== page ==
But how will Parker keep its ‘wings’ from melting? During its closest flyby, Parker will be only 6.1 million kilometers (3.8 million miles) from the sun’s surface, where temperatures can reach millions of degrees Celsius. But there’s a catch — just because the corona is that hot, that doesn’t mean that the probe will ‘feel’ that temperature due to the phenomenon of heat transfer. Simply put, some mediums conduct heat (energy) better than others.

For instance, if you stand on a bathroom’s tile floor you’ll feel cold but if you stand on a carpet your feet feel comfortably warm. However, both kinds of surfaces have the same temperature because they’ve had time to reach a thermal equilibrium — it’s just that the tile floor is a good heat conductor, which will make your feet seem cold because your body’s surface usually has a higher temperature than the ambient, whereas the carpet is a poor heat conductor and it would take you ages for your feet to match its lower temperature.

Bearing these physics in mind, we can now understand how Parker won’t get obliterated — even though the corona has a huge temperature, the sun’s outer atmosphere has a very low density and, hence, is a poor heat conductor. According to NASA, Parker’s sun-facing side will be heated to only about 1,644 degrees Kelvin (1,370 C° or 2,500 F°).

That’s still a lot, to be fair, which is why the Parker Solar Probe is equipped with a cutting-edge heat shield called the thermal protection system, or TPS. It’s a sandwich of carbon-carbon composite surrounding nearly 4.5 inches of carbon foam, which is about 97% air. Thanks to its lightweight materials, the TPS only weighs 72.5 kilograms (160 pounds) despite being nearly 2.4 meters (8 feet) in diameter. Strikingly, anything behind the shield shouldn’t heat to more than 300 Kelvin (30 C° or 85 F°)! A cooling system that runs on pressurized deionized water keep temperatures at manageable levels in the parts with Parker will be fully exposed to the sun.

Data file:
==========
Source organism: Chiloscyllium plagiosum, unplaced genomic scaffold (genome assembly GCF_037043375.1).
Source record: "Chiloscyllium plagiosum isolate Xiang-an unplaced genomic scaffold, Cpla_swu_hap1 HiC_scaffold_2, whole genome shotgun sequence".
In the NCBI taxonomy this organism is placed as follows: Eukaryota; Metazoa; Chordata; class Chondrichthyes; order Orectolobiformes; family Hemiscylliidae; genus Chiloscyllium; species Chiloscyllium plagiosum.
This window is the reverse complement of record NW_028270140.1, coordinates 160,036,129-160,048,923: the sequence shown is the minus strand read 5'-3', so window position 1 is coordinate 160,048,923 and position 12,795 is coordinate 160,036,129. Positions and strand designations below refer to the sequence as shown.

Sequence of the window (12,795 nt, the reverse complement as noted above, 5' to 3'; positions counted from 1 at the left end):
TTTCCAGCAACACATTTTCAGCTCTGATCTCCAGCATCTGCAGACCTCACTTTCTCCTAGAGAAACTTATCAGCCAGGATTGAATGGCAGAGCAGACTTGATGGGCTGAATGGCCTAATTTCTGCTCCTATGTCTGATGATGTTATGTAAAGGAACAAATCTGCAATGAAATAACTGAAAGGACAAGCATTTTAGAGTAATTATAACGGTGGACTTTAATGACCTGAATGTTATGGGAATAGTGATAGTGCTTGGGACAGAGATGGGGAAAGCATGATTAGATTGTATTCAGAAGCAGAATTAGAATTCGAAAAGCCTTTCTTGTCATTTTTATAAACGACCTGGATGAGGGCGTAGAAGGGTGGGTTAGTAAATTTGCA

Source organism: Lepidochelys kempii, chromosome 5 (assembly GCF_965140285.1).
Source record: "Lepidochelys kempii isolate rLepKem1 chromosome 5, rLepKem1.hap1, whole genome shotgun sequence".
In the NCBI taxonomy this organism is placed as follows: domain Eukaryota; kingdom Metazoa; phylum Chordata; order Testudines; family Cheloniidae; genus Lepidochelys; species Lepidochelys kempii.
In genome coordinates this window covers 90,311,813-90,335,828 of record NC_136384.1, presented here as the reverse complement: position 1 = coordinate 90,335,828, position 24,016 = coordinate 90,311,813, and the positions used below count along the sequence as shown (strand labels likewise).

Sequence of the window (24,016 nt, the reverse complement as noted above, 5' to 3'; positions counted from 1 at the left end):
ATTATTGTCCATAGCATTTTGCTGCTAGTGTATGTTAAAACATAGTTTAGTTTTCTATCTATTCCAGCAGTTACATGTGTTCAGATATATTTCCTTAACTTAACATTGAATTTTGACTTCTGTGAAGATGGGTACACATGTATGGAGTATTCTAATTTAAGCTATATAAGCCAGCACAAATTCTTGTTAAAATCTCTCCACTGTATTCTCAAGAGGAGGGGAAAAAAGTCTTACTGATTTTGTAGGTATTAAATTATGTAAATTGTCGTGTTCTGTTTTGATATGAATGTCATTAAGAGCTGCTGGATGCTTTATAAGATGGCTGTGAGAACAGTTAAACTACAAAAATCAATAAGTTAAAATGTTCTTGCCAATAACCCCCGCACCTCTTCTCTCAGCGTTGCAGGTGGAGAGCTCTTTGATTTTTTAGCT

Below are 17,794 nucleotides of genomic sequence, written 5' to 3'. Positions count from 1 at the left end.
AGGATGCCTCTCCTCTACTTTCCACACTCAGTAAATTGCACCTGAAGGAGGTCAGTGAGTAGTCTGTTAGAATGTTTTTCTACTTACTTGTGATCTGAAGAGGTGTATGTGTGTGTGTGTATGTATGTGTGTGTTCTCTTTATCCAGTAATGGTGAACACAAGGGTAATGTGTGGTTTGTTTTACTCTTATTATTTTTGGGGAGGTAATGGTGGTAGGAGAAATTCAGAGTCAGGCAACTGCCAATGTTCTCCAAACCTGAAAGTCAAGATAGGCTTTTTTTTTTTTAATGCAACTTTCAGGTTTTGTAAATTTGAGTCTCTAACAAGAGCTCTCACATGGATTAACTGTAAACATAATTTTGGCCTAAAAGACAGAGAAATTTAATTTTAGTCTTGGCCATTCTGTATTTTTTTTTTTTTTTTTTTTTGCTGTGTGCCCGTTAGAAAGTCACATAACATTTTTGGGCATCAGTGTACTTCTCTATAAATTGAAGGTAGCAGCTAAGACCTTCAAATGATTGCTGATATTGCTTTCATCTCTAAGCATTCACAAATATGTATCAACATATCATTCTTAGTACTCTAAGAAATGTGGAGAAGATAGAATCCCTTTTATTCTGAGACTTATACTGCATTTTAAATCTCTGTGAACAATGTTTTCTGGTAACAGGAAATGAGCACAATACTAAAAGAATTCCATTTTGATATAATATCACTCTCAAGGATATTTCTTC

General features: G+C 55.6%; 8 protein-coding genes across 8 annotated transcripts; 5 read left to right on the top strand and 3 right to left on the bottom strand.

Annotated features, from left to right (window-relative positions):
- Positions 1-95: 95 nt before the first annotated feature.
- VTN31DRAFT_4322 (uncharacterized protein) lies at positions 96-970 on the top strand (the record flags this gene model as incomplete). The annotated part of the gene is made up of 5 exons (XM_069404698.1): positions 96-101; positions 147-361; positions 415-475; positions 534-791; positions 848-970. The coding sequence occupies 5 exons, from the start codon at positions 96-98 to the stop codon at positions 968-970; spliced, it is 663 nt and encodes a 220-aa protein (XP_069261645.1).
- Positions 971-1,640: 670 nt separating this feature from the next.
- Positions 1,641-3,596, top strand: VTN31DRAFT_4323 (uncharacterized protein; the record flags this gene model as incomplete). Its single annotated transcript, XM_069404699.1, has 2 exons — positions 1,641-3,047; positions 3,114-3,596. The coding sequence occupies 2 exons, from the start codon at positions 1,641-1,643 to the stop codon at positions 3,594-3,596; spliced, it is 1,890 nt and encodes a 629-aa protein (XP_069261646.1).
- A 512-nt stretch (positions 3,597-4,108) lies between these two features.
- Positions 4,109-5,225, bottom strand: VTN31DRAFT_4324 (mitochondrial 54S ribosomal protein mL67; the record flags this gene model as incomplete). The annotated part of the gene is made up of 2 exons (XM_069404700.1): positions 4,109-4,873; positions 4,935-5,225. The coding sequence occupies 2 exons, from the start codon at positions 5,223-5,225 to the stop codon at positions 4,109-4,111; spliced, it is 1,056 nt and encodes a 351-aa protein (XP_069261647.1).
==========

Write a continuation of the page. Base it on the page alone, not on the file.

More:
The key is for the shield to be always facing the sun, but sometimes the probe will have to operate for long periods of time without being able to communicate with Earth. To solve this predicament, NASA engineers have designed a fault management system that self-corrects the probe’s course and direction facing the sun to ensure that the scientific instruments stay cool and functioning.

All in all, the Parker Solar Probe is a one-of-a-kind space mission that may not only unravel the sun’s mysteries but also those of the myriad of other stars that astronomers are eyeing.

“By studying our star, we can learn not only more about the Sun,” said Thomas Zurbuchen, the associate administrator for the Science Mission Directorate at NASA HQ. “We can also learn more about all the other stars throughout the galaxy, the universe and even life’s beginnings.”